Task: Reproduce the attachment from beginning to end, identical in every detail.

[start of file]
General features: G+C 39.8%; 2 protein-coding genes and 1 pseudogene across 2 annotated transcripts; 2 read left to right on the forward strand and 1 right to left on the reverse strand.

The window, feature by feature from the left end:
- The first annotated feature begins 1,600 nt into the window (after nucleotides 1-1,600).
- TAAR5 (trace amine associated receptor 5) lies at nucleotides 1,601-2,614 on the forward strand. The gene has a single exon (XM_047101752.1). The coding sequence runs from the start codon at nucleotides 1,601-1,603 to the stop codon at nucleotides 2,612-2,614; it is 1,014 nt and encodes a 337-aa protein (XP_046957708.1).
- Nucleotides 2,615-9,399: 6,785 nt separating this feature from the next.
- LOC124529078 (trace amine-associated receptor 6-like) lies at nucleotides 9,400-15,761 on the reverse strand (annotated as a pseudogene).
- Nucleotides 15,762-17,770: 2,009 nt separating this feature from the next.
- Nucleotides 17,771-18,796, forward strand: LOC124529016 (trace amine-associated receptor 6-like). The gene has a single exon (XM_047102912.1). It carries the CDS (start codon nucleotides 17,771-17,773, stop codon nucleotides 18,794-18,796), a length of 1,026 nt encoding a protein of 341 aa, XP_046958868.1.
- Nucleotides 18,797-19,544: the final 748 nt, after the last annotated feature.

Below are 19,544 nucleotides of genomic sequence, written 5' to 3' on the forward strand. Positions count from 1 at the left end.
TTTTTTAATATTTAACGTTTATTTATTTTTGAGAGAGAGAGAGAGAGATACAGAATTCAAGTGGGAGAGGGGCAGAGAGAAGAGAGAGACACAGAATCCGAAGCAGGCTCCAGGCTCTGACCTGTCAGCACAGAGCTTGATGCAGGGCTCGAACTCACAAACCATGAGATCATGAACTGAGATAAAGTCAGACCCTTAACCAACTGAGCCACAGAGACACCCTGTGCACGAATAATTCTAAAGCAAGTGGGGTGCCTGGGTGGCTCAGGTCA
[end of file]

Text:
General features: G+C 39.8%; 2 protein-coding genes and 1 pseudogene across 2 annotated transcripts; 2 read left to right on the forward strand and 1 right to left on the reverse strand.

The window, feature by feature from the left end:
- The first annotated feature begins 1,600 nt into the window (after nucleotides 1-1,600).
- TAAR5 (trace amine associated receptor 5) lies at nucleotides 1,601-2,614 on the forward strand. The gene has a single exon (XM_047101752.1). The coding sequence runs from the start codon at nucleotides 1,601-1,603 to the stop codon at nucleotides 2,612-2,614; it is 1,014 nt and encodes a 337-aa protein (XP_046957708.1).
- Nucleotides 2,615-9,399: 6,785 nt separating this feature from the next.
- LOC124529078 (trace amine-associated receptor 6-like) lies at nucleotides 9,400-15,761 on the reverse strand (annotated as a pseudogene).
- Nucleotides 15,762-17,770: 2,009 nt separating this feature from the next.
- Nucleotides 17,771-18,796, forward strand: LOC124529016 (trace amine-associated receptor 6-like). The gene has a single exon (XM_047102912.1). It carries the CDS (start codon nucleotides 17,771-17,773, stop codon nucleotides 18,794-18,796), a length of 1,026 nt encoding a protein of 341 aa, XP_046958868.1.
- Nucleotides 18,797-19,544: the final 748 nt, after the last annotated feature.

Below are 19,544 nucleotides of genomic sequence, written 5' to 3' on the forward strand. Positions count from 1 at the left end.
TTTTTTAATATTTAACGTTTATTTATTTTTGAGAGAGAGAGAGAGAGATACAGAATTCAAGTGGGAGAGGGGCAGAGAGAAGAGAGAGACACAGAATCCGAAGCAGGCTCCAGGCTCTGACCTGTCAGCACAGAGCTTGATGCAGGGCTCGAACTCACAAACCATGAGATCATGAACTGAGATAAAGTCAGACCCTTAACCAACTGAGCCACAGAGACACCCTGTGCACGAATAATTCTAAAGCAAGTGGGGTGCCTGGGTGGCTCAGGTCA